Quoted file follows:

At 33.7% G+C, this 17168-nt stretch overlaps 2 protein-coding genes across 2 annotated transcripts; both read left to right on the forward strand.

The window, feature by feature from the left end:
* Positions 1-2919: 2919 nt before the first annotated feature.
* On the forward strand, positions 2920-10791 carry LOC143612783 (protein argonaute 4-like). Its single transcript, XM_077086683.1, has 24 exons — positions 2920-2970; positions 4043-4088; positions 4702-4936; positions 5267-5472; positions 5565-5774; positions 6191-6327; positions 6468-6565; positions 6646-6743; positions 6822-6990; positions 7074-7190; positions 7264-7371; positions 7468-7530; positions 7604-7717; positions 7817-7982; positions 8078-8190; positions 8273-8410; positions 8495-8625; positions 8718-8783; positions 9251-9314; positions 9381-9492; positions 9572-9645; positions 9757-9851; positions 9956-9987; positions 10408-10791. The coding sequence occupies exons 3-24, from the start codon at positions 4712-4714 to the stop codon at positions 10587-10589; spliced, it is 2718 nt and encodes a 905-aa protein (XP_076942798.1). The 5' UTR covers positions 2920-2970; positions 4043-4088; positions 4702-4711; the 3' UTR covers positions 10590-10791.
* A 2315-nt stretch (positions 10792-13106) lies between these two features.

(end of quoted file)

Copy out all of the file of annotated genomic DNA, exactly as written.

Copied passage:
At 33.7% G+C, this 17168-nt stretch overlaps 2 protein-coding genes across 2 annotated transcripts; both read left to right on the forward strand.

The window, feature by feature from the left end:
* Positions 1-2919: 2919 nt before the first annotated feature.
* On the forward strand, positions 2920-10791 carry LOC143612783 (protein argonaute 4-like). Its single transcript, XM_077086683.1, has 24 exons — positions 2920-2970; positions 4043-4088; positions 4702-4936; positions 5267-5472; positions 5565-5774; positions 6191-6327; positions 6468-6565; positions 6646-6743; positions 6822-6990; positions 7074-7190; positions 7264-7371; positions 7468-7530; positions 7604-7717; positions 7817-7982; positions 8078-8190; positions 8273-8410; positions 8495-8625; positions 8718-8783; positions 9251-9314; positions 9381-9492; positions 9572-9645; positions 9757-9851; positions 9956-9987; positions 10408-10791. The coding sequence occupies exons 3-24, from the start codon at positions 4712-4714 to the stop codon at positions 10587-10589; spliced, it is 2718 nt and encodes a 905-aa protein (XP_076942798.1). The 5' UTR covers positions 2920-2970; positions 4043-4088; positions 4702-4711; the 3' UTR covers positions 10590-10791.
* A 2315-nt stretch (positions 10792-13106) lies between these two features.